“We believe in sport and diversity for all. British Cycling are in a position to nurture grassroots cycling and help the sport begin to reflect its diverse fans and participants. In this spirit we urge them to work with the trans community on this consultation and not unfairly limit their participation, perpetuate outdated thinking or undermine the inclusiveness they as an organisation have championed.”


Erin Walters-Williams, Sport Engagement Manager at Stonewall, said:

“Trans people deserve to be included in all sports. It’s vital that national sport bodies like British Cycling create an environment at all levels of the sport where trans - including non-binary - people can thrive and enjoy the sport. Policies that put specific requirements for trans people to participate should be based on robust, peer-reviewed research that is specific to that sport.”


Jo Chattoo at Women of Colour Cycling Collective, said:

“We believe all people deserve the opportunity to access cycling as a sport and recreational activity. We are established on the understanding that women face obstacles in accessing resources and support within the sport. We also recognise that for people of colour on various intersections this marginalisation is multiple and varied, especially for trans and non-binary people of colour.


We believe that any decisions made about trans and non-binary participation in our sport must include an understanding of the lived experience of the transgender and non-binary communities. We urge British Cycling to approach these consultations and decisions from the perspective of inclusion and finding ways for all people to participate in the sport, rather than exclusion."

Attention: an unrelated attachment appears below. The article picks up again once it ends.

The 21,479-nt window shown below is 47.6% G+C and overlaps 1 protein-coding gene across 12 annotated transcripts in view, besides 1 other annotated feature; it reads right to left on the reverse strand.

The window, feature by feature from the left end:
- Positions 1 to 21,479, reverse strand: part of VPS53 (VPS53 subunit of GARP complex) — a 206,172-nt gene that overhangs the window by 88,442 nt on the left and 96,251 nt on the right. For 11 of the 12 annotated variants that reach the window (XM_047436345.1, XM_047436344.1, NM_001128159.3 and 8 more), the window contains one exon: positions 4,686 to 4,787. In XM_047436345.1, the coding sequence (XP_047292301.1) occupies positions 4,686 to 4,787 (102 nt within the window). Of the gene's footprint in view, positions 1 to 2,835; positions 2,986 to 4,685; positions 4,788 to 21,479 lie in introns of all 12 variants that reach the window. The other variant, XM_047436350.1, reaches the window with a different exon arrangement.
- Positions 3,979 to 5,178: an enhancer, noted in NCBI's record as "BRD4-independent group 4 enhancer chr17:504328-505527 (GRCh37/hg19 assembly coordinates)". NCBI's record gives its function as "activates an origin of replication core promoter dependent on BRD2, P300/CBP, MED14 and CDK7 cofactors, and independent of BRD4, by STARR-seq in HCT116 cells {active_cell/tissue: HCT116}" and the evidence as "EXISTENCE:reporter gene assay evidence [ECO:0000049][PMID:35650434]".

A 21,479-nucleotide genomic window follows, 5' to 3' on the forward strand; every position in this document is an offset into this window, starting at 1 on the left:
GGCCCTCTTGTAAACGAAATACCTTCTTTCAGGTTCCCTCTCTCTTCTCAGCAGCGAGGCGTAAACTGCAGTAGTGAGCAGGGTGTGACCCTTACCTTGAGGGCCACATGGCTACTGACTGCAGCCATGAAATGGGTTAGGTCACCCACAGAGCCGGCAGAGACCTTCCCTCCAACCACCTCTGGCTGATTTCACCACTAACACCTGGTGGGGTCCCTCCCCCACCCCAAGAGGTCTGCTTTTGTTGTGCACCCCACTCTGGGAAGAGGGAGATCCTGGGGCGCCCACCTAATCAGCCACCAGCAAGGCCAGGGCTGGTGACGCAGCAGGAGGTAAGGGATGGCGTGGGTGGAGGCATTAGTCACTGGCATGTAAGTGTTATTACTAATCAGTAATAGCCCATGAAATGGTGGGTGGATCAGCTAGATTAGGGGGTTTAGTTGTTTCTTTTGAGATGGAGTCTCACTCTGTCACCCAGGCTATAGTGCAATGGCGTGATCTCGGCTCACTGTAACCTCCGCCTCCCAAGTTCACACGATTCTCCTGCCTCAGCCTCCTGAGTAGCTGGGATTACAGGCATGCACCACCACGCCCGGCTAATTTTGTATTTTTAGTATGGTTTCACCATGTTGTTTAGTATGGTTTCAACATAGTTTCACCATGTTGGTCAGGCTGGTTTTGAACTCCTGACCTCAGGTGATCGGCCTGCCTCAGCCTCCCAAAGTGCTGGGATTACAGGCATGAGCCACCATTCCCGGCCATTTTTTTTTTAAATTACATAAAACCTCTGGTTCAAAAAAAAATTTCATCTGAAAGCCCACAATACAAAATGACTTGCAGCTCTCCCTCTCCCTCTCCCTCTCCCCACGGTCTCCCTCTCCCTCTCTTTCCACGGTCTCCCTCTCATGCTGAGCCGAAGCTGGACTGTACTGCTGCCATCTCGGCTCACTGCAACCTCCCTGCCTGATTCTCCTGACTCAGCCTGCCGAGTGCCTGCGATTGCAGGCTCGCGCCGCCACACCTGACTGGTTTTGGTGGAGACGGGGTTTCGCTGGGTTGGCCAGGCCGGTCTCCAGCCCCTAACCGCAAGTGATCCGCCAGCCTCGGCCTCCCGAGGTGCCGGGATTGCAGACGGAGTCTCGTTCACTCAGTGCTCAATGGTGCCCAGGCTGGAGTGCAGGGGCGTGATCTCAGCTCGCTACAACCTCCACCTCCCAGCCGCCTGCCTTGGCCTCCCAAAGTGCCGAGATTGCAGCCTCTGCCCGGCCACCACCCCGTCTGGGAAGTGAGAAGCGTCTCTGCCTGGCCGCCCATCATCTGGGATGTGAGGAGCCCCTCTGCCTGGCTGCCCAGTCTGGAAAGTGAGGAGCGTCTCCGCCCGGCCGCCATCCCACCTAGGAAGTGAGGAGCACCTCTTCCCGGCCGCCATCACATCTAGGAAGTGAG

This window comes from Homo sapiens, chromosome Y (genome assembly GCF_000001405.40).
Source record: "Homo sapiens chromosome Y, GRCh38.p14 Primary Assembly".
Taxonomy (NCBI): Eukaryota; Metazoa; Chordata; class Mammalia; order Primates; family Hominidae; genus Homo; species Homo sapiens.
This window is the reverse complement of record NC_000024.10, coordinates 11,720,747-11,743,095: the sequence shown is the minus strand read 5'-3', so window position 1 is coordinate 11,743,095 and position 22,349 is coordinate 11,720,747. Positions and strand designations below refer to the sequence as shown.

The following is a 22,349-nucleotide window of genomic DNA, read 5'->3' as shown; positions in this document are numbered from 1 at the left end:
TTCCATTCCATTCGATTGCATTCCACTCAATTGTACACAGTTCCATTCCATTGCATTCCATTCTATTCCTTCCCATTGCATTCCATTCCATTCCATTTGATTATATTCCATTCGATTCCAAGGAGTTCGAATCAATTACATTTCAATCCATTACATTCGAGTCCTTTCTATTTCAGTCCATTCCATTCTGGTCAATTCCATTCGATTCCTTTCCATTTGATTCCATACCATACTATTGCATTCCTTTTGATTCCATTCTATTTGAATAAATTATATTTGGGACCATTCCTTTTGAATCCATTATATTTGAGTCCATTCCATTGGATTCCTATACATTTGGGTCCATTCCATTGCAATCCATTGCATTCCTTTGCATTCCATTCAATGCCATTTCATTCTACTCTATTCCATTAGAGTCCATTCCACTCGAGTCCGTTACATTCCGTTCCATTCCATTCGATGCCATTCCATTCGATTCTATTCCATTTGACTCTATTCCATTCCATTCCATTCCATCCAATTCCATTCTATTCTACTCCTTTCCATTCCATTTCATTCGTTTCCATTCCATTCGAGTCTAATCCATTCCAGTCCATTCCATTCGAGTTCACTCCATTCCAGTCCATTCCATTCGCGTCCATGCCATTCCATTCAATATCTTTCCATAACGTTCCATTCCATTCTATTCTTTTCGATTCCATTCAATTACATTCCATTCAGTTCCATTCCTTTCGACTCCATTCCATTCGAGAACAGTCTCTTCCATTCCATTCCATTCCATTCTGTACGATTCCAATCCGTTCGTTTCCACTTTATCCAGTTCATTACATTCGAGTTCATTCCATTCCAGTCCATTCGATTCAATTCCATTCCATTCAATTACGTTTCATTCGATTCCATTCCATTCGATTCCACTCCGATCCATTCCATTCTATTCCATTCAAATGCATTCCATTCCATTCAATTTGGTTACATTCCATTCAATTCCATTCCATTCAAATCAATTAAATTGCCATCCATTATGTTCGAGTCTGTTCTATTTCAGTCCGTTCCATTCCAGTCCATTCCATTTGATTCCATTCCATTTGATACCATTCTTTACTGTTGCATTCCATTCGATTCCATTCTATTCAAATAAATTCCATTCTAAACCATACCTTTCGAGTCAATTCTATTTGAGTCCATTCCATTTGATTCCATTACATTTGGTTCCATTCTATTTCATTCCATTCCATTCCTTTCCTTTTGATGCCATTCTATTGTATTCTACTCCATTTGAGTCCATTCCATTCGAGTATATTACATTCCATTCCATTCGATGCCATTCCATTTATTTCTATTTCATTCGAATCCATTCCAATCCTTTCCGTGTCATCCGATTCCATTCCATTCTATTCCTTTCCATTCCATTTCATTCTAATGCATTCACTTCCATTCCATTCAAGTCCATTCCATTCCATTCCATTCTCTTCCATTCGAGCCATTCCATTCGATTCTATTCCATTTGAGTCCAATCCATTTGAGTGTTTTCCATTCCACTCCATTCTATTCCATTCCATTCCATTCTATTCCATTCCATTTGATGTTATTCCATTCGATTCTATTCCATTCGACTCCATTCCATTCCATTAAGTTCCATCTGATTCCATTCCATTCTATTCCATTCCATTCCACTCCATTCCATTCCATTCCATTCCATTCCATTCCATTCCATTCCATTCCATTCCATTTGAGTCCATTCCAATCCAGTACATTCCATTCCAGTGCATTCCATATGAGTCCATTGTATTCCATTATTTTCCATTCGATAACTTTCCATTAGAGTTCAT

For more information, please contact Richard Hearne at PRiDE OUT by email:

Notes To Editors:


1) PRiDE OUT is a friendly and inclusive cycling group for lesbian, gay, bisexual, trans, intersex, queer and asexual people (LGBTQIA+) and allies across the UK. Everyone is welcome, regardless of age, gender identity, sexuality, ethnicity, body shape, bike or ability.

2) British Cycling published their first trans and non-binary policy on 9 October 2020.

3) Emily Bridges is a former Great Britain senior academy elite cyclist who came out as a trans woman one day later on 10 October 2020.

4) British Cycling is the ​nation's largest cycling organisation and the national governing body for cyclesport. They advise: ‘We are the nation's largest cycling organisation and the national governing body for cyclesport. Our mission in life is to deliver international sporting success, grow and effectively govern cyclesport and inspire and support people to cycle regularly.

5) On 25 March 2021, British Cycling opened 'a five-week long consultation into its Transgender and Non-Binary Participation Policy, which was first published in October 2020, as part of a commitment to annually assess its impact as this area of sport and medical expertise develops.